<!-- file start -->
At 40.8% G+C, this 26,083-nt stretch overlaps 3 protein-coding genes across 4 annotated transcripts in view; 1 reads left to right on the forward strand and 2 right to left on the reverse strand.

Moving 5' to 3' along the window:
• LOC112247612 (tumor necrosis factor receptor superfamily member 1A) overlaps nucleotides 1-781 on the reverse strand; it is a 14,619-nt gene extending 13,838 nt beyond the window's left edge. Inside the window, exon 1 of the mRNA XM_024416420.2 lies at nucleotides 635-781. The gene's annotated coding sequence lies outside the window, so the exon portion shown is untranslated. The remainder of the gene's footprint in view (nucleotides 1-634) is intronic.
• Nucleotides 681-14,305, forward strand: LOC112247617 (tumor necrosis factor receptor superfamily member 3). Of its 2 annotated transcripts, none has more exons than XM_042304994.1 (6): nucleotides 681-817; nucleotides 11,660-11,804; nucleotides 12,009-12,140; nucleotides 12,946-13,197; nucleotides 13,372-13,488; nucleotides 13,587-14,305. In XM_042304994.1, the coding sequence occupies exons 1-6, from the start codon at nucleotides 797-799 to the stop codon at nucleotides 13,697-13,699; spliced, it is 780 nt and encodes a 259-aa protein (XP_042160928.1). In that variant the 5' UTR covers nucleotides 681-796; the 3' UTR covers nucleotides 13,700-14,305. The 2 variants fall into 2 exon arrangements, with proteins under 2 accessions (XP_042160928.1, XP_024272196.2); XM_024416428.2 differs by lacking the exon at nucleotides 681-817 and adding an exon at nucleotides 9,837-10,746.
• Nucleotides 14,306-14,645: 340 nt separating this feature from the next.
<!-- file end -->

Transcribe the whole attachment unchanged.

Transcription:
At 40.8% G+C, this 26,083-nt stretch overlaps 3 protein-coding genes across 4 annotated transcripts in view; 1 reads left to right on the forward strand and 2 right to left on the reverse strand.

Moving 5' to 3' along the window:
• LOC112247612 (tumor necrosis factor receptor superfamily member 1A) overlaps nucleotides 1-781 on the reverse strand; it is a 14,619-nt gene extending 13,838 nt beyond the window's left edge. Inside the window, exon 1 of the mRNA XM_024416420.2 lies at nucleotides 635-781. The gene's annotated coding sequence lies outside the window, so the exon portion shown is untranslated. The remainder of the gene's footprint in view (nucleotides 1-634) is intronic.
• Nucleotides 681-14,305, forward strand: LOC112247617 (tumor necrosis factor receptor superfamily member 3). Of its 2 annotated transcripts, none has more exons than XM_042304994.1 (6): nucleotides 681-817; nucleotides 11,660-11,804; nucleotides 12,009-12,140; nucleotides 12,946-13,197; nucleotides 13,372-13,488; nucleotides 13,587-14,305. In XM_042304994.1, the coding sequence occupies exons 1-6, from the start codon at nucleotides 797-799 to the stop codon at nucleotides 13,697-13,699; spliced, it is 780 nt and encodes a 259-aa protein (XP_042160928.1). In that variant the 5' UTR covers nucleotides 681-796; the 3' UTR covers nucleotides 13,700-14,305. The 2 variants fall into 2 exon arrangements, with proteins under 2 accessions (XP_042160928.1, XP_024272196.2); XM_024416428.2 differs by lacking the exon at nucleotides 681-817 and adding an exon at nucleotides 9,837-10,746.
• Nucleotides 14,306-14,645: 340 nt separating this feature from the next.